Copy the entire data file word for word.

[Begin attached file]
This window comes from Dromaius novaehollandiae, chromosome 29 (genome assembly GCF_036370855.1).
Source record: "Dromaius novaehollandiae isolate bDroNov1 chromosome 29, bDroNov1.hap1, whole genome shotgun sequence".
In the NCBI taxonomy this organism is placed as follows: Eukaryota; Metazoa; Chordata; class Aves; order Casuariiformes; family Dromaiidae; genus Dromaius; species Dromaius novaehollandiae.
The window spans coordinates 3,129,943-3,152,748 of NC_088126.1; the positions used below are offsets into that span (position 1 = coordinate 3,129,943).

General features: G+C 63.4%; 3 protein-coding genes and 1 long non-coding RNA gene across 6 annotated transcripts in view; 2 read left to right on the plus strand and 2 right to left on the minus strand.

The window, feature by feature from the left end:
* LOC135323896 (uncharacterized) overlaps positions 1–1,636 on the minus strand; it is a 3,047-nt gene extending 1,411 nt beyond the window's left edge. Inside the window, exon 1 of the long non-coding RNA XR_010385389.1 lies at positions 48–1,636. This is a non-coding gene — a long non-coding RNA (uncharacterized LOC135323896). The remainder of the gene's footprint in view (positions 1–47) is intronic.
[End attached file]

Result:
This window comes from Dromaius novaehollandiae, chromosome 29 (genome assembly GCF_036370855.1).
Source record: "Dromaius novaehollandiae isolate bDroNov1 chromosome 29, bDroNov1.hap1, whole genome shotgun sequence".
In the NCBI taxonomy this organism is placed as follows: Eukaryota; Metazoa; Chordata; class Aves; order Casuariiformes; family Dromaiidae; genus Dromaius; species Dromaius novaehollandiae.
The window spans coordinates 3,129,943-3,152,748 of NC_088126.1; the positions used below are offsets into that span (position 1 = coordinate 3,129,943).

General features: G+C 63.4%; 3 protein-coding genes and 1 long non-coding RNA gene across 6 annotated transcripts in view; 2 read left to right on the plus strand and 2 right to left on the minus strand.

The window, feature by feature from the left end:
* LOC135323896 (uncharacterized) overlaps positions 1–1,636 on the minus strand; it is a 3,047-nt gene extending 1,411 nt beyond the window's left edge. Inside the window, exon 1 of the long non-coding RNA XR_010385389.1 lies at positions 48–1,636. This is a non-coding gene — a long non-coding RNA (uncharacterized LOC135323896). The remainder of the gene's footprint in view (positions 1–47) is intronic.